10 February 2015

Book Review: The Duff


Title: The Duff (Designated Ugly Fat Friend)
Author: Kody Keplinger
Genre: YA fiction 
Published: 2010
Brief Overview: Bianca's whole life is turned upside down when Wesley, the guy she hates, informs her that she is the duff of her group of friends (a.k.a designated ugly fat friend). In a moment of weakness she kisses Wesley and that spirals into an enemies with benefits relationship. In the midst of all this, Biancas ex-boyfriend returns to town, her parents get divorced and her crush, Toby breaks up with his girlfriend. 

Main Character: I loved Bianca as the main character she was funny and cynical and I related to her. She notices what is going on around her and has neuroses and bad habits for coping. She is smart and witty but still makes bad choices. She is self sufficient but also a little vulnerable. She seemed like a person I would want to be friends with.

Impressions: I had heard good things about this book, and had already watched the trailer for the movie (In theaters February 20th), but the title initially struck me as offensive. I was pleasantly surprised that I didn't need to be offended and that the term duff was handled gracefully. In the movie trailer, it seems that Bianca tries to un-duff herself, but in the book there is no makeover or un-duffing, instead Bianca stays true to her duffy self and I think that is awesome. Furthermore, the book makes it clear that everybody is somebody's duff. I loved this book. It was a short and easy read and I actually read it in one sitting. One thing I always note when reading young adult fiction is whether an author represents teen characters well. Kody Klepinger was a teenager herself when she wrote this book, and it really shows. The characters are smart and funny and talk like real people and that really makes it a more readable book.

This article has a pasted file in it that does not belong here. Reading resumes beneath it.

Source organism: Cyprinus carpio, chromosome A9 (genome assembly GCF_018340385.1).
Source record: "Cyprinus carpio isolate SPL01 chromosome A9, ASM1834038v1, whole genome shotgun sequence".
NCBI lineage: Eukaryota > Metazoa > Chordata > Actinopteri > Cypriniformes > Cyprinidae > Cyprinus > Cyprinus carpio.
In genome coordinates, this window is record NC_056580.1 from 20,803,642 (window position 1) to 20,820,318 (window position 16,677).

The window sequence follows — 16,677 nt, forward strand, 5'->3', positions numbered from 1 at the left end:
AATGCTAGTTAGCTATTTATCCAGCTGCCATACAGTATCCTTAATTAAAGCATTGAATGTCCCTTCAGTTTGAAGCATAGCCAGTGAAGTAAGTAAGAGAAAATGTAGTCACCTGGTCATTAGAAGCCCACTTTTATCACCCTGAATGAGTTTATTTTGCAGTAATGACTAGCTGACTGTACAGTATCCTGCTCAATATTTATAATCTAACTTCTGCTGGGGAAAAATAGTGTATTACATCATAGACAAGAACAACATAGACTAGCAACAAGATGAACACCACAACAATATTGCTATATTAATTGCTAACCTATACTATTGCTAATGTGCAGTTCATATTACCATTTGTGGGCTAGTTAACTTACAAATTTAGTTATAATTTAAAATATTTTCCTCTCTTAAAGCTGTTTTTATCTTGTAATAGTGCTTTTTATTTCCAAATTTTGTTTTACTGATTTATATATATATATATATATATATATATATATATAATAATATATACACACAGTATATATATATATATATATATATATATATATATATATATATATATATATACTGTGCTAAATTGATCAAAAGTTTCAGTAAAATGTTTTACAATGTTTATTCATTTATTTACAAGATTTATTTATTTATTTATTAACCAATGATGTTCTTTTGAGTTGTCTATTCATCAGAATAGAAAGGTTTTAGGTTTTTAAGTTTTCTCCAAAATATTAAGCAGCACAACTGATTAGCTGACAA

Movie Trailer: 

What to read next: 
Fangirl by Rainbow Rowell
Crash by Nicole Williams


  1. I'm curious about this because of the movie coming out. The thing is -- Mae Whitman, the girl playing the "duff," is neither fat nor ugly. Is that part of the point? If the movie is handled with assuming she's fat and ugly and lives up to the "duff" title, then I'm afraid the message it sends out won't be a positive one.

    Granted, I've only seen the movie trailer so I can't really speak for neither the book nor the movie at this point. Good to know that you liked it. Makes me more likely to give it a chance!


  2. I think the point the book tried to make was that everybody is someones duff because there is always someone more attractive. A person doesnt actually have to be fat or ugly to be the duff. Also in a group more than one person might think they are the duff, because its just based on opinion. In the movie trailer it looks like there is a makeover scene and if thats the case I think they are handling it wrong and sending the message that you need to change yourself for a guy. Im curious to see the differences between movie and book.Thanks for your comment! <3 Bee

  3. I've seen the movie trailer, but had no idea it was a book. I don't know how I missed that?!?

  4. This was a DNF for me a long time ago (maybe when it first came out) but I've been thinking about giving it another look now that the movie is coming out. Or maybe I'll just see the movie since it seems like it's different and I already gave the book its shot.



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